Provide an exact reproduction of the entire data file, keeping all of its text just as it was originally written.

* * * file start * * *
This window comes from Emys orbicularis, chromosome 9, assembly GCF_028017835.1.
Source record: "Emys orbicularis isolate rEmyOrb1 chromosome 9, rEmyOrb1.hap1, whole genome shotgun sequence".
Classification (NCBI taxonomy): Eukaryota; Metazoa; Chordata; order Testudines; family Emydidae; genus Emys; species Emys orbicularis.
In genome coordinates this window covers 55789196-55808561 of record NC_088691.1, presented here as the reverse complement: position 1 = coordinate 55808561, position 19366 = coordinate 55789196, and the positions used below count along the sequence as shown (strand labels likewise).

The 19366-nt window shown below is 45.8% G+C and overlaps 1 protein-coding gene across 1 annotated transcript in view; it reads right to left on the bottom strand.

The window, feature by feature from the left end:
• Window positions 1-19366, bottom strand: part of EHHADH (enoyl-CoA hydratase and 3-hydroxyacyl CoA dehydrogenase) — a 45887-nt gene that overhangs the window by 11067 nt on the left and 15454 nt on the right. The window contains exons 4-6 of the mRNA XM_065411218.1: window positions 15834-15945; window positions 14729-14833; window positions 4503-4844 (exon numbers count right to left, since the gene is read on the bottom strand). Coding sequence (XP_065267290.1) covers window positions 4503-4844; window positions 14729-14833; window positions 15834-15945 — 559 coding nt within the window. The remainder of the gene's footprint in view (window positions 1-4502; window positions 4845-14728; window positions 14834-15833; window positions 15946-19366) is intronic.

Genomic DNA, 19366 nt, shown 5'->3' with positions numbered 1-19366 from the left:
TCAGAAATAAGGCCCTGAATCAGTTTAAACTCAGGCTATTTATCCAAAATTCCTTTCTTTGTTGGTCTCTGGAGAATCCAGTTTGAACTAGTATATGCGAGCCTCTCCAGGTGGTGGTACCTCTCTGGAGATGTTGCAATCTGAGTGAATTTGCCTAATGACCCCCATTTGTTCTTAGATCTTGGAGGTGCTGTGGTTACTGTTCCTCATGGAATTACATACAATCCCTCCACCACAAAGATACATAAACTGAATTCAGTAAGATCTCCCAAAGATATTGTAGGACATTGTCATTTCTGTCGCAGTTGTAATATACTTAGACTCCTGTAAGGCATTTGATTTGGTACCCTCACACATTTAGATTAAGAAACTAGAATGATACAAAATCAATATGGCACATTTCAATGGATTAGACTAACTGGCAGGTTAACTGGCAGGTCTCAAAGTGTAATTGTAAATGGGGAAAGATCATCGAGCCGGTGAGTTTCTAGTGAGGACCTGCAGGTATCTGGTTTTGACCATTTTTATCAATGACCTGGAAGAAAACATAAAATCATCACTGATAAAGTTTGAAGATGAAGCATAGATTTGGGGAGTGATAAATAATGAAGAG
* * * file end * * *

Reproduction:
This window comes from Emys orbicularis, chromosome 9, assembly GCF_028017835.1.
Source record: "Emys orbicularis isolate rEmyOrb1 chromosome 9, rEmyOrb1.hap1, whole genome shotgun sequence".
Classification (NCBI taxonomy): Eukaryota; Metazoa; Chordata; order Testudines; family Emydidae; genus Emys; species Emys orbicularis.
In genome coordinates this window covers 55789196-55808561 of record NC_088691.1, presented here as the reverse complement: position 1 = coordinate 55808561, position 19366 = coordinate 55789196, and the positions used below count along the sequence as shown (strand labels likewise).

The 19366-nt window shown below is 45.8% G+C and overlaps 1 protein-coding gene across 1 annotated transcript in view; it reads right to left on the bottom strand.

The window, feature by feature from the left end:
• Window positions 1-19366, bottom strand: part of EHHADH (enoyl-CoA hydratase and 3-hydroxyacyl CoA dehydrogenase) — a 45887-nt gene that overhangs the window by 11067 nt on the left and 15454 nt on the right. The window contains exons 4-6 of the mRNA XM_065411218.1: window positions 15834-15945; window positions 14729-14833; window positions 4503-4844 (exon numbers count right to left, since the gene is read on the bottom strand). Coding sequence (XP_065267290.1) covers window positions 4503-4844; window positions 14729-14833; window positions 15834-15945 — 559 coding nt within the window. The remainder of the gene's footprint in view (window positions 1-4502; window positions 4845-14728; window positions 14834-15833; window positions 15946-19366) is intronic.

Genomic DNA, 19366 nt, shown 5'->3' with positions numbered 1-19366 from the left:
TCAGAAATAAGGCCCTGAATCAGTTTAAACTCAGGCTATTTATCCAAAATTCCTTTCTTTGTTGGTCTCTGGAGAATCCAGTTTGAACTAGTATATGCGAGCCTCTCCAGGTGGTGGTACCTCTCTGGAGATGTTGCAATCTGAGTGAATTTGCCTAATGACCCCCATTTGTTCTTAGATCTTGGAGGTGCTGTGGTTACTGTTCCTCATGGAATTACATACAATCCCTCCACCACAAAGATACATAAACTGAATTCAGTAAGATCTCCCAAAGATATTGTAGGACATTGTCATTTCTGTCGCAGTTGTAATATACTTAGACTCCTGTAAGGCATTTGATTTGGTACCCTCACACATTTAGATTAAGAAACTAGAATGATACAAAATCAATATGGCACATTTCAATGGATTAGACTAACTGGCAGGTTAACTGGCAGGTCTCAAAGTGTAATTGTAAATGGGGAAAGATCATCGAGCCGGTGAGTTTCTAGTGAGGACCTGCAGGTATCTGGTTTTGACCATTTTTATCAATGACCTGGAAGAAAACATAAAATCATCACTGATAAAGTTTGAAGATGAAGCATAGATTTGGGGAGTGATAAATAATGAAGAG